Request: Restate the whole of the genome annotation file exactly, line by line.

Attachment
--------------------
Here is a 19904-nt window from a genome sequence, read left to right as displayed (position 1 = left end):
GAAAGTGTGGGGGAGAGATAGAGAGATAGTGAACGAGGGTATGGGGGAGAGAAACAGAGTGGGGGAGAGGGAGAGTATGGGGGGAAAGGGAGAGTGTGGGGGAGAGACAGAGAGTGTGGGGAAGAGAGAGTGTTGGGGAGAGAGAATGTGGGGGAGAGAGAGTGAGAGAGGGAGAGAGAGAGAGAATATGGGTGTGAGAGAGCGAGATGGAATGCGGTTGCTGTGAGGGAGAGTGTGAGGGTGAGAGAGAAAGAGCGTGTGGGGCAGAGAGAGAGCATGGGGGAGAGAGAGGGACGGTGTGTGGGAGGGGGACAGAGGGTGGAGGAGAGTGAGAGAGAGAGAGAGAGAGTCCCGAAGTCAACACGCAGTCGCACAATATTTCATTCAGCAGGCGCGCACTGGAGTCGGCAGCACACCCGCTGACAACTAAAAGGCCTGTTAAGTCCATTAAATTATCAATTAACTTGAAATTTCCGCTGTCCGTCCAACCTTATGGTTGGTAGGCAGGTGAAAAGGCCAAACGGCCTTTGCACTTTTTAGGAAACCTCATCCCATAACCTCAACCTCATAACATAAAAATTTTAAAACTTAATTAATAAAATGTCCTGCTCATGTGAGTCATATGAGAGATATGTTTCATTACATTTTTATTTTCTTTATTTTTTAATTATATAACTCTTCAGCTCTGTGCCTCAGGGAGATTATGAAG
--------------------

Here is a 19904-nt window from a genome sequence, read left to right as displayed (position 1 = left end):
GAAAGTGTGGGGGAGAGATAGAGAGATAGTGAACGAGGGTATGGGGGAGAGAAACAGAGTGGGGGAGAGGGAGAGTATGGGGGGAAAGGGAGAGTGTGGGGGAGAGACAGAGAGTGTGGGGAAGAGAGAGTGTTGGGGAGAGAGAATGTGGGGGAGAGAGAGTGAGAGAGGGAGAGAGAGAGAGAATATGGGTGTGAGAGAGCGAGATGGAATGCGGTTGCTGTGAGGGAGAGTGTGAGGGTGAGAGAGAAAGAGCGTGTGGGGCAGAGAGAGAGCATGGGGGAGAGAGAGGGACGGTGTGTGGGAGGGGGACAGAGGGTGGAGGAGAGTGAGAGAGAGAGAGAGAGAGTCCCGAAGTCAACACGCAGTCGCACAATATTTCATTCAGCAGGCGCGCACTGGAGTCGGCAGCACACCCGCTGACAACTAAAAGGCCTGTTAAGTCCATTAAATTATCAATTAACTTGAAATTTCCGCTGTCCGTCCAACCTTATGGTTGGTAGGCAGGTGAAAAGGCCAAACGGCCTTTGCACTTTTTAGGAAACCTCATCCCATAACCTCAACCTCATAACATAAAAATTTTAAAACTTAATTAATAAAATGTCCTGCTCATGTGAGTCATATGAGAGATATGTTTCATTACATTTTTATTTTCTTTATTTTTTAATTATATAACTCTTCAGCTCTGTGCCTCAGGGAGATTATGAAG